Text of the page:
Written and Directed by James Todino
Cinematography by Calum Jump
Edited by James Todino
Starring James Todino, Eugenia Caruso, Freddie Almond, Micky Dacks
Short Film Review by Euan Franklin
Arts courses are bloated with short stoner movies. As a film student, I’ve seen my fair share. They usually involve characters smoking weed in a park, talking to strangers who, it turns out, never existed. Then it ends and the student filmmaker’s deep intentions are stripped away to reveal their true lack of imagination. In short film Groovy, filmmaker James Todino dodges these laughable attempts at profundity and throws us into a psychedelic wormhole that is both immersive and ridiculous in equal measure.
Gary Newman (Todino) is a Fine Arts student, who needs to submit his graduate painting before the deadline passes. But he’s stuck in an hallucinatory trance, where all sorts of weird and disturbing obstacles get in his way. Within two minutes, he kicks and kills a dog – believing it to be a Nazi baby. Unfortunately for Gary, in a twist worthy of Martin McDonagh, this dog belongs to a Gangster Boss (Micky Dacks) who seeks a bloody vengeance.
The film is an accelerated experience, similar to other drug-induced movies like Natural Born Killers and Fear and Loathing in Las Vegas. Like both films, Todino and cinematographer Calum Jump electrify every shot with a high aestheticism that could only come from passionate artists. Todino cuts like rapid-fire back-and-forth between disturbing animations and disorientating live-action, sucking us into a surreal world punching at full speed. However, where the animation could win multiple awards, some of the live-action looks like an A-Level Media project. This amateurism feels out-of-place in an otherwise professional environment. It is a wonder why Todino didn’t animate the entire film, since it’s clearly where his passion is strongest.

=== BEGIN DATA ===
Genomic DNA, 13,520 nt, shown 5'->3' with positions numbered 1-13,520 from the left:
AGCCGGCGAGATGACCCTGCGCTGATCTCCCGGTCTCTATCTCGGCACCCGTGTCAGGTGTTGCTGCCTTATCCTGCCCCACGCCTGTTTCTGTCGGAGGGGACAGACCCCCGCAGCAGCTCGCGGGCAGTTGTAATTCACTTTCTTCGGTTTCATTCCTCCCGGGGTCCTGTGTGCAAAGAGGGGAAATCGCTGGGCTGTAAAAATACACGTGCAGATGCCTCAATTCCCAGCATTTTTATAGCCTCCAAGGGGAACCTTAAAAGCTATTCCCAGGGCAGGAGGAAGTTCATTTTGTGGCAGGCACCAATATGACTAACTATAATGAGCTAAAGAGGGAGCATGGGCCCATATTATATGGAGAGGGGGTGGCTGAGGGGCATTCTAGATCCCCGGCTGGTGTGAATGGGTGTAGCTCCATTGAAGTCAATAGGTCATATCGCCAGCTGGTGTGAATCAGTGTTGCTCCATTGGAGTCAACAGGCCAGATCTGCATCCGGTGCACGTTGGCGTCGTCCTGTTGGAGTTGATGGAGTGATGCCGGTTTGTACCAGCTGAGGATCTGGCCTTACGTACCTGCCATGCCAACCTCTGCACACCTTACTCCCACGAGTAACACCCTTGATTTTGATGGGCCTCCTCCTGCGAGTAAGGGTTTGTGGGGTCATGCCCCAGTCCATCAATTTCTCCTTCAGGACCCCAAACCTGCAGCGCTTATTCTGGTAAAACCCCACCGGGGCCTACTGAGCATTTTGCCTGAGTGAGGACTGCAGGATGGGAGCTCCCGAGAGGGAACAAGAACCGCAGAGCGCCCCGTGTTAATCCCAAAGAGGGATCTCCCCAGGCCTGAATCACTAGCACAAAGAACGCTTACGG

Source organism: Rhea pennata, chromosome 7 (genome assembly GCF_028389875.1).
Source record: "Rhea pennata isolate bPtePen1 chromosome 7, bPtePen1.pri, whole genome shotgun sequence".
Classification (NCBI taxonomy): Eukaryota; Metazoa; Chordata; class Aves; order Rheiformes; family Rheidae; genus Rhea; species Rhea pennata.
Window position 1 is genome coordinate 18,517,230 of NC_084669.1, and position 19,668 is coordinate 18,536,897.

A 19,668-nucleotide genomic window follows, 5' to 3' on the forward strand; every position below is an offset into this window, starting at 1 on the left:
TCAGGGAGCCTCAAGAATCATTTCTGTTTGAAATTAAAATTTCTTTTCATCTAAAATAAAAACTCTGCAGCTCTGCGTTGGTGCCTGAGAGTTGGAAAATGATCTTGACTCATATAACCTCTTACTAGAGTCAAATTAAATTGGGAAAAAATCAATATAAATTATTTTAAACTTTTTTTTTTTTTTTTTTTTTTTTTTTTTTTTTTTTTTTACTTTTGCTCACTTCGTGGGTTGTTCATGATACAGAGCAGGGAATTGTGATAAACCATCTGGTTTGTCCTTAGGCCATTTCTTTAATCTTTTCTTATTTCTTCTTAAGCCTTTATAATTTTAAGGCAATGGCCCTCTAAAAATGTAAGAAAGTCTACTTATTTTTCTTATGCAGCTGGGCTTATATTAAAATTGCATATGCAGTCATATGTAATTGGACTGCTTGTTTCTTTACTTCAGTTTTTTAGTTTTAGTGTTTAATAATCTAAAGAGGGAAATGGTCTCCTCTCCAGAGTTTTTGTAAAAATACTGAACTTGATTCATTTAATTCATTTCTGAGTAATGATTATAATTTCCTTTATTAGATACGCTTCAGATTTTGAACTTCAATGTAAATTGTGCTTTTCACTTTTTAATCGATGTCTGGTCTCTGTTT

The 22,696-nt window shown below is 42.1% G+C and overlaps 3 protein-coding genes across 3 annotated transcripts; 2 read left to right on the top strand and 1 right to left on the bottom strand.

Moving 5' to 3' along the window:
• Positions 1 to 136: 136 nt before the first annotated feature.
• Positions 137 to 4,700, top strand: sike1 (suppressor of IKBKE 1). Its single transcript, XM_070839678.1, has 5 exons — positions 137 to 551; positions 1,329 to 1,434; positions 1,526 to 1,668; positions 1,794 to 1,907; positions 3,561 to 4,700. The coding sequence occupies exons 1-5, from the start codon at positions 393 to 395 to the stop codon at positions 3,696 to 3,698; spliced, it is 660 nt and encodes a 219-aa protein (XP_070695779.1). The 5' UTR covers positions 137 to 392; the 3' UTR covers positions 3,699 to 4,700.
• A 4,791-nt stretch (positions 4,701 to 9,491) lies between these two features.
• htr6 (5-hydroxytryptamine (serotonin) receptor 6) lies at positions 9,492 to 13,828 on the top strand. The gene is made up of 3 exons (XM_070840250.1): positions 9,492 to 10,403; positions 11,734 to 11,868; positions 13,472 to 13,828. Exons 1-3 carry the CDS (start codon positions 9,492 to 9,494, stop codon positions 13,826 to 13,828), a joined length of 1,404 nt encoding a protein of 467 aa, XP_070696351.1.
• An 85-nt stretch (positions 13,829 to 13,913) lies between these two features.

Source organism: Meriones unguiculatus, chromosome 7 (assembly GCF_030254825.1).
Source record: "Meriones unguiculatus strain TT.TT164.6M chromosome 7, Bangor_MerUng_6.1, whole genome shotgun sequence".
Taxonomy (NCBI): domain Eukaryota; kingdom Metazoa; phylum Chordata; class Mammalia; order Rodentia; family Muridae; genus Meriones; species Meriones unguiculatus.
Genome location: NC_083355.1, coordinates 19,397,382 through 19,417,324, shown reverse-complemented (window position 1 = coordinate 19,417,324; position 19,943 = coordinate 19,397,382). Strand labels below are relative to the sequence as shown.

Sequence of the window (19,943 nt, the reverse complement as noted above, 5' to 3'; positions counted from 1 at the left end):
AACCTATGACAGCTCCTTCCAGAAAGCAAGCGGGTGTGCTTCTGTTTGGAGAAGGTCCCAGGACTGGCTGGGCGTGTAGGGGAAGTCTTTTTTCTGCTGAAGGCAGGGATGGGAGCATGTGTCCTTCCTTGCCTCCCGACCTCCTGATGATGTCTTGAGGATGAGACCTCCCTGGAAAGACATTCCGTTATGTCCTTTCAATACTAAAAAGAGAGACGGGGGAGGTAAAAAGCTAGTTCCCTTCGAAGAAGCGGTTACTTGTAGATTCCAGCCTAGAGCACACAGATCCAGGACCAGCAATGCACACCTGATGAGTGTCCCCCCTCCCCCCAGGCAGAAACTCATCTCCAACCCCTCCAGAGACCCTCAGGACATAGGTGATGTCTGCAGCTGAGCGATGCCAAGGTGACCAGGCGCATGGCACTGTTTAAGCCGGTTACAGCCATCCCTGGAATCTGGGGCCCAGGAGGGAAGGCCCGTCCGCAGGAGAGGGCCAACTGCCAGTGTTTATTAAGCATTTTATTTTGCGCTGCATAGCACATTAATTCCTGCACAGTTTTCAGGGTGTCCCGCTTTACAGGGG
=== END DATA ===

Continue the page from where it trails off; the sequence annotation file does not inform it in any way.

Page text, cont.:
In spite of this imbalance, there is still much to admire in the live-action. The stylised fight scenes are some of the best I’ve seen in a short film, choreographed with thrills and violence – paying homage to the Crazy-88 sequence in Kill Bill Vol. 1. The characters are also vividly drawn, with their idiosyncrasies stunningly exaggerated by Jump’s uncomfortable close-ups and Todino’s punchy editing style.
All the performances possess an absurd amount of craziness, which suggests that the actors are absorbed in the film as much as we are. They never feel half-baked and I can’t see how they could be improved. Dacks sticks out from the rest, playing a character similar to Breaking Bad’s Tuco, but as if directed by David Lynch. He is demented and unpredictable, but his shivering, staccato delivery pulls us into a performance that is both surreal and sinister.
To watch the film is to take the plunge into a violent and colourful Unknown. There are times when Todino abandons the narrative to show off his artistic abilities, but it’s never too obstructive. And although Groovy feels like a Fine Arts project in itself, there is enough story to balance out the aesthetic indulgences. It is not so obscure in its absurdity to discourage further viewings either. Groovy may not be for everyone – but I, on the other hand, could easily take another hit.